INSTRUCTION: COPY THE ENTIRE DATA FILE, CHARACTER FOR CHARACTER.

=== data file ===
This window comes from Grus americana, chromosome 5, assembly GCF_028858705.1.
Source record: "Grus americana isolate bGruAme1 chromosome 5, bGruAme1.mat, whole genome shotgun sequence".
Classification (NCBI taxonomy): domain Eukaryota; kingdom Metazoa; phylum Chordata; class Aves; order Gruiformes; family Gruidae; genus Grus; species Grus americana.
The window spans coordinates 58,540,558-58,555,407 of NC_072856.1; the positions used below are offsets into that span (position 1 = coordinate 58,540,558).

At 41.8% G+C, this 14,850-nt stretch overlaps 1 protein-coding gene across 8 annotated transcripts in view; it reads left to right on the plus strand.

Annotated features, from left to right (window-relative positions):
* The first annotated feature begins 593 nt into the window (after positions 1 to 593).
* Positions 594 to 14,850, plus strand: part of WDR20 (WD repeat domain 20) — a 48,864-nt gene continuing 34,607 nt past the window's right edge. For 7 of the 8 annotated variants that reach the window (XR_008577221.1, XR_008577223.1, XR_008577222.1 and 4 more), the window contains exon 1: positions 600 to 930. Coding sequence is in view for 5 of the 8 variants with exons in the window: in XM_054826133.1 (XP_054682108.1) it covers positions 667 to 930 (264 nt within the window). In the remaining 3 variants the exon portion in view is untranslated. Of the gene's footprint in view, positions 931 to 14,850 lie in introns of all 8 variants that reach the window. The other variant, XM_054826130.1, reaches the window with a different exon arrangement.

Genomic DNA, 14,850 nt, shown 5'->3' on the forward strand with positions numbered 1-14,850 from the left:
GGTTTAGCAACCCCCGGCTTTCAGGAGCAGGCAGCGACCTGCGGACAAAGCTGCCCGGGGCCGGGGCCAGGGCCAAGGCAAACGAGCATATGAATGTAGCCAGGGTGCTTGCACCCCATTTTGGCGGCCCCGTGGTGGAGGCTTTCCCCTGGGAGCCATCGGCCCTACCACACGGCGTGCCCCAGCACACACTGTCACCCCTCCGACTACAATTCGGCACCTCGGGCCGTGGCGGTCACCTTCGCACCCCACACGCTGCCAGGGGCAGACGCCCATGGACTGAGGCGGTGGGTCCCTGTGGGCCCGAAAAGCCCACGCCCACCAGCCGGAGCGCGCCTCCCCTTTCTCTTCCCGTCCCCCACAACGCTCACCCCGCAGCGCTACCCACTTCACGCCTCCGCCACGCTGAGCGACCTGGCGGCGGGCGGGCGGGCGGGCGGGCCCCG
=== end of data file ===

This window comes from Grus americana, chromosome 5, assembly GCF_028858705.1.
Source record: "Grus americana isolate bGruAme1 chromosome 5, bGruAme1.mat, whole genome shotgun sequence".
Classification (NCBI taxonomy): domain Eukaryota; kingdom Metazoa; phylum Chordata; class Aves; order Gruiformes; family Gruidae; genus Grus; species Grus americana.
The window spans coordinates 58,540,558-58,555,407 of NC_072856.1; the positions used below are offsets into that span (position 1 = coordinate 58,540,558).

At 41.8% G+C, this 14,850-nt stretch overlaps 1 protein-coding gene across 8 annotated transcripts in view; it reads left to right on the plus strand.

Annotated features, from left to right (window-relative positions):
* The first annotated feature begins 593 nt into the window (after positions 1 to 593).
* Positions 594 to 14,850, plus strand: part of WDR20 (WD repeat domain 20) — a 48,864-nt gene continuing 34,607 nt past the window's right edge. For 7 of the 8 annotated variants that reach the window (XR_008577221.1, XR_008577223.1, XR_008577222.1 and 4 more), the window contains exon 1: positions 600 to 930. Coding sequence is in view for 5 of the 8 variants with exons in the window: in XM_054826133.1 (XP_054682108.1) it covers positions 667 to 930 (264 nt within the window). In the remaining 3 variants the exon portion in view is untranslated. Of the gene's footprint in view, positions 931 to 14,850 lie in introns of all 8 variants that reach the window. The other variant, XM_054826130.1, reaches the window with a different exon arrangement.

Genomic DNA, 14,850 nt, shown 5'->3' on the forward strand with positions numbered 1-14,850 from the left:
GGTTTAGCAACCCCCGGCTTTCAGGAGCAGGCAGCGACCTGCGGACAAAGCTGCCCGGGGCCGGGGCCAGGGCCAAGGCAAACGAGCATATGAATGTAGCCAGGGTGCTTGCACCCCATTTTGGCGGCCCCGTGGTGGAGGCTTTCCCCTGGGAGCCATCGGCCCTACCACACGGCGTGCCCCAGCACACACTGTCACCCCTCCGACTACAATTCGGCACCTCGGGCCGTGGCGGTCACCTTCGCACCCCACACGCTGCCAGGGGCAGACGCCCATGGACTGAGGCGGTGGGTCCCTGTGGGCCCGAAAAGCCCACGCCCACCAGCCGGAGCGCGCCTCCCCTTTCTCTTCCCGTCCCCCACAACGCTCACCCCGCAGCGCTACCCACTTCACGCCTCCGCCACGCTGAGCGACCTGGCGGCGGGCGGGCGGGCGGGCGGGCCCCG